: Pompe disease (PD) is a progressive neuromuscular disorder caused by a lysosomal acid α-glucosidase (GAA) deficiency. Enzymatic replacement therapy is available, but early diagnosis by newborn screening (NBS) is essential for early treatment and better outcomes, especially with more severe forms. We present results from 7 years of NBS for PD and the management of infantile-onset (IOPD) and late-onset (LOPD) patients, during which we sought candidate predictive parameters of phenotype severity at baseline and during follow-up. We used a tandem mass spectrometry assay for α-glucosidase activity to screen 206,741 newborns and identified 39 positive neonates (0.019%). Eleven had two pathogenic variants of the GAA gene (3 IOPD, 8 LOPD); six carried variants of uncertain significance (VUS). IOPD patients were treated promptly and had good outcomes. LOPD and infants with VUS were followed; all were asymptomatic at the last visit (mean age 3.4 years, range 0.5-5.5). Urinary glucose tetrasaccharide was a useful and biomarker for rapidly differentiating IOPD from LOPD and monitoring response to therapy during follow-up. Our study, the largest reported to date in Europe, presents data from longstanding NBS for PD, revealing an incidence in North East Italy of 1/18,795 (IOPD 1/68,914; LOPD 1/25,843), and the absence of mortality in IOPD treated from birth. In LOPD, rigorous long-term follow-up is needed to evaluate the best time to start therapy. The high pseudodeficiency frequency, ethical issues with early LOPD diagnosis, and difficulty predicting phenotypes based on biochemical parameters and genotypes, especially in LOPD, need further study.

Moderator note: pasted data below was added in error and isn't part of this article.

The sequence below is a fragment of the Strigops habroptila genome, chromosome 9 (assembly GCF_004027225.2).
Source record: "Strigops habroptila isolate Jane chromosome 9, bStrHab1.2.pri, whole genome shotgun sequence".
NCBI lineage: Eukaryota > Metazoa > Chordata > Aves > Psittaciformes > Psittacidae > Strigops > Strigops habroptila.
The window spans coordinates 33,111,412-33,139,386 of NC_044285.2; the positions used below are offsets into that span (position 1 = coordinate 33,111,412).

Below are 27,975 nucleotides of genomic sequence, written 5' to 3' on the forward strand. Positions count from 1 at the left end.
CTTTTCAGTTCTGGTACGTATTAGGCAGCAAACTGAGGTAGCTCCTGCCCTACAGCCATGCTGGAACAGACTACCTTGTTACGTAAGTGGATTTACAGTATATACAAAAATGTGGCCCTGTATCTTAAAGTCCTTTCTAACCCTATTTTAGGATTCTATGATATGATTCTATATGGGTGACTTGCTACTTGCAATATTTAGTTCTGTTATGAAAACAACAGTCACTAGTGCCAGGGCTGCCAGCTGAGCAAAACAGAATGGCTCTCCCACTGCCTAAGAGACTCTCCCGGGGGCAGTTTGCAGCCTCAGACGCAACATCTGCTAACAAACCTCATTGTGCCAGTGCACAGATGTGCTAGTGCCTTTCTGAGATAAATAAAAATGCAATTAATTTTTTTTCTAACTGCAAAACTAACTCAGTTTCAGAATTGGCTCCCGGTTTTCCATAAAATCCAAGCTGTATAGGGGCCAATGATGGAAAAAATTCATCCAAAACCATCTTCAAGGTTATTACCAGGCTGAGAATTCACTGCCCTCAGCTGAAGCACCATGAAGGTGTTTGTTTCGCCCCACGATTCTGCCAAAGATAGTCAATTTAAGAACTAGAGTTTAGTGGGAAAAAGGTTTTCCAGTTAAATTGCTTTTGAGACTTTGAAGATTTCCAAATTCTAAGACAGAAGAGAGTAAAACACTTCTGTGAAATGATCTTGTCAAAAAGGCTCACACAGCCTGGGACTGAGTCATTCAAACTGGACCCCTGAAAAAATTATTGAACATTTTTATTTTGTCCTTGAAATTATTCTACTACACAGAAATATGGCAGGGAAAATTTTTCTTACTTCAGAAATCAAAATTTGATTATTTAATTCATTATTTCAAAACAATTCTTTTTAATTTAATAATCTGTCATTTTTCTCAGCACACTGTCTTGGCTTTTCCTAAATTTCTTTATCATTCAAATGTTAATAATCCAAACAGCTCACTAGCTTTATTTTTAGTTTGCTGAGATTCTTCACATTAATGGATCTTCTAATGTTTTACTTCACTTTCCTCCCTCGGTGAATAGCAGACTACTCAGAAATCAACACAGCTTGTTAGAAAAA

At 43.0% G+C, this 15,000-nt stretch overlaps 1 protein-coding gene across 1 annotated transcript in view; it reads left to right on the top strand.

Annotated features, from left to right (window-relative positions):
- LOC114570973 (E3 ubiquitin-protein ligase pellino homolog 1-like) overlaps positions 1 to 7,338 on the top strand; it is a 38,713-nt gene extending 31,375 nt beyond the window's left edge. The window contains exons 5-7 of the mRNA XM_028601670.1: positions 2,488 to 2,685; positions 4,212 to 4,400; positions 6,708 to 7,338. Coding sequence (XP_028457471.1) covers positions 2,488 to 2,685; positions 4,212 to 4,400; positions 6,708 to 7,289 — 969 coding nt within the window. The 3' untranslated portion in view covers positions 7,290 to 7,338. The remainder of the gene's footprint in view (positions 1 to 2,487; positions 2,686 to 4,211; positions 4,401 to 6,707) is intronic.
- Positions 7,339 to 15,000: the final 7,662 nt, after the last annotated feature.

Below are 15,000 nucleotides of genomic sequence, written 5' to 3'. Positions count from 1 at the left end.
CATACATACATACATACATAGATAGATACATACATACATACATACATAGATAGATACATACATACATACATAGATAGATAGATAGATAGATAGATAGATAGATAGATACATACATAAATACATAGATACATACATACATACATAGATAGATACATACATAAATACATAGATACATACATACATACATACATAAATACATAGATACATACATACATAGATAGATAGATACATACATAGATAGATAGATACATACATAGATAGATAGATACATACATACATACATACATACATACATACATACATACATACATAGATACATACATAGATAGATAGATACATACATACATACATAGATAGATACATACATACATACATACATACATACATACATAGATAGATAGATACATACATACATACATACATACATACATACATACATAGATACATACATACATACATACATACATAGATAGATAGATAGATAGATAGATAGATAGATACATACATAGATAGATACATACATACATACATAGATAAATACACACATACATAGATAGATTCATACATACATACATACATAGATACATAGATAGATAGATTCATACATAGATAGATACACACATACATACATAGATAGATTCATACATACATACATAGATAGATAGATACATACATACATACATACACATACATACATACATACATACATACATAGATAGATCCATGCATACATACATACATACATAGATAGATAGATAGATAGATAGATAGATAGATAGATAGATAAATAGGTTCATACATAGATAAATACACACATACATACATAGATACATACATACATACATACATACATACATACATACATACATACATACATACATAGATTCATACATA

Newborn screening for Pompe disease in Italy: Long-term results and future challenges

Gragnaniello, Vincenza;Gueraldi, Daniela;Cazzorla, Chiara;Polo, Giulia;Salviati, Leonardo;Di Salvo, Giovanni;
2022

Abstract

: Pompe disease (PD) is a progressive neuromuscular disorder caused by a lysosomal acid α-glucosidase (GAA) deficiency. Enzymatic replacement therapy is available, but early diagnosis by newborn screening (NBS) is essential for early treatment and better outcomes, especially with more severe forms. We present results from 7 years of NBS for PD and the management of infantile-onset (IOPD) and late-onset (LOPD) patients, during which we sought candidate predictive parameters of phenotype severity at baseline and during follow-up. We used a tandem mass spectrometry assay for α-glucosidase activity to screen 206,741 newborns and identified 39 positive neonates (0.019%). Eleven had two pathogenic variants of the GAA gene (3 IOPD, 8 LOPD); six carried variants of uncertain significance (VUS). IOPD patients were treated promptly and had good outcomes. LOPD and infants with VUS were followed; all were asymptomatic at the last visit (mean age 3.4 years, range 0.5-5.5). Urinary glucose tetrasaccharide was a useful and biomarker for rapidly differentiating IOPD from LOPD and monitoring response to therapy during follow-up. Our study, the largest reported to date in Europe, presents data from longstanding NBS for PD, revealing an incidence in North East Italy of 1/18,795 (IOPD 1/68,914; LOPD 1/25,843), and the absence of mortality in IOPD treated from birth. In LOPD, rigorous long-term follow-up is needed to evaluate the best time to start therapy. The high pseudodeficiency frequency, ethical issues with early LOPD diagnosis, and difficulty predicting phenotypes based on biochemical parameters and genotypes, especially in LOPD, need further study.
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Utilizza questo identificativo per citare o creare un link a questo documento: https://hdl.handle.net/11577/3468263
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